In this study, we demonstrated that Wnt/β-catenin signaling drove the differentiation of GFRα1+ spermatogonia to NGN3+. This study reinforced and complemented the previous reports that combined in vitro culture with transplantation-based stem cell assays (Yeh et al., 2011, Yeh et al., 2012) and that analyzed the in vivo impact of β-catenin deletion (Takase and Nusse, 2016). First, because GFRα1+ and NGN3+ cells both form repopulating colonies in the recipient's testes after transplantation (Grisanti et al., 2009, Nakagawa et al., 2007), it was difficult to unambiguously link the results of the transplantation assay with the states of differentiation. This present study directly showed that Wnt/β-catenin signaling upregulates the Ngn3 expression in vitro (Figure 1F). Second, because β-catenin also contributes to cell adhesion and cytoskeletal regulation (Takeichi, 2014), the β-catenin deletion study inevitably leaves some ambiguity about the role of Wnt/β-catenin signal. This study showed that stabilization of β-catenin, showing weaker impact on cell adhesion (Harada et al., 1999), reduced the GFRα1+ pool in vivo (Figure 2K). This was in agreement with enhanced differentiation, and largely consistent with the results of β-catenin deletion (Figures S3B–S3M; Takase and Nusse, 2016). Wnt/β-catenin signaling inhibits stem cell differentiation In many cases, e.g., interfollicular epidermis, small intestinal crypts, and embryonic stem cells (Kim et al., 2005, Lim et al., 2013, Sato et al., 2004). Mouse spermatogenesis illustrates the less-investigated, differentiation-promotion by WNT, as observed in the melanocyte stem cells during hair follicle regeneration (Rabbani et al., 2011). Takase and Nusse (2016) concluded that Wnt/β-catenin signaling stimulates the proliferation of PLZF+ undifferentiated spermatogonia. We, therefore, examined the proliferation status of GFRα1+ cells in the Ctnnb1 mutants, and found no significant differences, or consistent trends, compared with those in the Ctnnb1+/+ mice (Figure S7A). Therefore, Wnt/β-catenin signaling may stimulate the proliferation of NGN3+ (i.e., PLZF+/GFRα1–) cells, in addition to the GFRα1+-to-NGN3+ differentiation.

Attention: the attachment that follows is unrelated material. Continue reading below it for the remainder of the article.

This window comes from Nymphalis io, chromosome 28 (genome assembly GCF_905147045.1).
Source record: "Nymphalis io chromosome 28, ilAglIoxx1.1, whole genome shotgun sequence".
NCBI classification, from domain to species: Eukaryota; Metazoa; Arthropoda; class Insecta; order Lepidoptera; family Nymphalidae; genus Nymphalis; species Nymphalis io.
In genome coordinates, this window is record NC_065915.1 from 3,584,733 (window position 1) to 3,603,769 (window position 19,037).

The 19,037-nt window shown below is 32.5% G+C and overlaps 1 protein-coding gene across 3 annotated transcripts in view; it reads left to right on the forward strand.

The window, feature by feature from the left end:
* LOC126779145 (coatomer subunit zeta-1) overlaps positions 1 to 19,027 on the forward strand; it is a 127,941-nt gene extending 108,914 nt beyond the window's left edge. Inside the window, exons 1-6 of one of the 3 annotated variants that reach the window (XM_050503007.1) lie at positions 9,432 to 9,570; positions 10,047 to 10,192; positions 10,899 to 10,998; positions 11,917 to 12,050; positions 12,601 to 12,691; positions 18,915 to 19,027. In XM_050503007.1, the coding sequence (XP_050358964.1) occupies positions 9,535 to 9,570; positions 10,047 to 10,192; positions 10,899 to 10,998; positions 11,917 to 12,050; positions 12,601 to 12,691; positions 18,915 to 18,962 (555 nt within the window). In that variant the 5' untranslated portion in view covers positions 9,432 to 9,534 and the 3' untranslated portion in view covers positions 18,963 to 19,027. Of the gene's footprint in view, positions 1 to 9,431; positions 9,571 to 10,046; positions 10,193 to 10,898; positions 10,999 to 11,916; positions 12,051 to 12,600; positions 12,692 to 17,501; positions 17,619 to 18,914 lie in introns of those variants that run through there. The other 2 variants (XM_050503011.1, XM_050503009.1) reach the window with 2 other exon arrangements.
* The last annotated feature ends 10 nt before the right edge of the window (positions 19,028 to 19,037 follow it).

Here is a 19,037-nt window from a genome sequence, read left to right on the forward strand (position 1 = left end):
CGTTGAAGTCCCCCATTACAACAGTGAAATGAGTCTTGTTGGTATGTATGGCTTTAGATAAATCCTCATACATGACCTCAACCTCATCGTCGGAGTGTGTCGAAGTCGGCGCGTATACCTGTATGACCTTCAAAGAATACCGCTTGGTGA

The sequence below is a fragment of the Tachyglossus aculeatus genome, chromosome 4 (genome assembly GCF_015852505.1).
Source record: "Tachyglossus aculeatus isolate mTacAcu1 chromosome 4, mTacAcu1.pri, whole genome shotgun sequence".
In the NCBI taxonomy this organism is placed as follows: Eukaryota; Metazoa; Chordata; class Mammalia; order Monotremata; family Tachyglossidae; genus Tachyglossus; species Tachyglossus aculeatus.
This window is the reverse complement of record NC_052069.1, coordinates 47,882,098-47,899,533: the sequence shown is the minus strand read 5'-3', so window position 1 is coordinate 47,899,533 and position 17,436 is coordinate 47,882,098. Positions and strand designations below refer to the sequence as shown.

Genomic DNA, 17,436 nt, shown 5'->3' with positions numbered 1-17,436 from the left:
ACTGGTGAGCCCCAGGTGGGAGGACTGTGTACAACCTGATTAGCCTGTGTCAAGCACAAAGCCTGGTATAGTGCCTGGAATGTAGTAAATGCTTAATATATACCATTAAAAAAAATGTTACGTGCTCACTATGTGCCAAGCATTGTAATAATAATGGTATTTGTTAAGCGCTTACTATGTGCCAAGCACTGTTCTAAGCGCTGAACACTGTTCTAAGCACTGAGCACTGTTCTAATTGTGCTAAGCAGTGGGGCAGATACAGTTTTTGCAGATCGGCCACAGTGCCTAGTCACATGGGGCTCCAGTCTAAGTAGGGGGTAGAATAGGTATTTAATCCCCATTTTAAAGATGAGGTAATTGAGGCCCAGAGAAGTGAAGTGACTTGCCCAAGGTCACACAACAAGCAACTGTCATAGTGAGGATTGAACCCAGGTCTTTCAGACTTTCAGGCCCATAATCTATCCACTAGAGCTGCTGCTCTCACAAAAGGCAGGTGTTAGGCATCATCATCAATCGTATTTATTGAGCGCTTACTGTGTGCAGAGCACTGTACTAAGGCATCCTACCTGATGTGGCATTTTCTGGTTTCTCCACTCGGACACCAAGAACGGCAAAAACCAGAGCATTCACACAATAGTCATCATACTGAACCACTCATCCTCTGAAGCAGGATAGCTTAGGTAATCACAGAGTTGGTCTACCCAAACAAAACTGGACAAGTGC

We characterized SHISA6 as a Wnt inhibitor that acts in a cell-autonomous manner, which also inhibits FGF signaling to a weaker extent (Figures 5A–5J and S4A–S4E). Interestingly, SHISA6 has been recently reported to desensitize AMPA receptor in the CNS (Klaassen et al., 2016). SHISA6 is, therefore, a context-dependent dual functional protein. In the testes, Shisa6 expression was restricted to a small subset of GFRα1+ spermatogonia. We generated null alleles of Shisa6 and found that a decrease in SHISA6 acted cooperatively with the stabilization of β-catenin in the reduction of the GFRα1+ cell pool. Collectively, these observations strongly suggest that SHISA6 plays a role in the maintenance of the GFRα1+ pool by reducing the Wnt/β-catenin signaling strength in the SHISA6+ cells. SHISA6 probably achieves this function by affecting the expression of Wnt receptors on the cell surface, conjectured from the function of xshisa1 (Yamamoto et al., 2005), although other mechanisms are not excluded.
It is puzzling to observe in this study that the stabilizing β-catenin mutation, which acts dominantly in many other tissues, affected the GFRα1+ cell pool only when introduced homozygously, and that heterozygous deletion of β-catenin caused affected spermatogenesis. These findings imply that Wnt/β-catenin signal is strongly suppressed in stem spermatogonia. Shisa6 appears to be involved in this suppression; however, a lack of an apparent phenotype in Shisa6KO/KO mice suggests that multiple mechanisms are involved. Other cell-autonomous Wnt inhibitor(s) could also be involved, such as Shisa2, whose expression was also enriched in the GFRα1+ fraction (Figure S7B). We also speculate that the nuclear accumulation of β-catenin could be prevented by sequestration by E-cadherin, as proposed in the colon epithelium, which also requires homozygous introduction of the stabilizing β-catenin mutation to transform (Huels et al., 2015). In accordance with this, undifferentiated spermatogonia express high levels of E-cadherin (Nakagawa et al., 2010, Tokuda et al., 2007), and showed prominent cytoplasmic β-catenin staining in GFRα1+ cells (Figure S7C).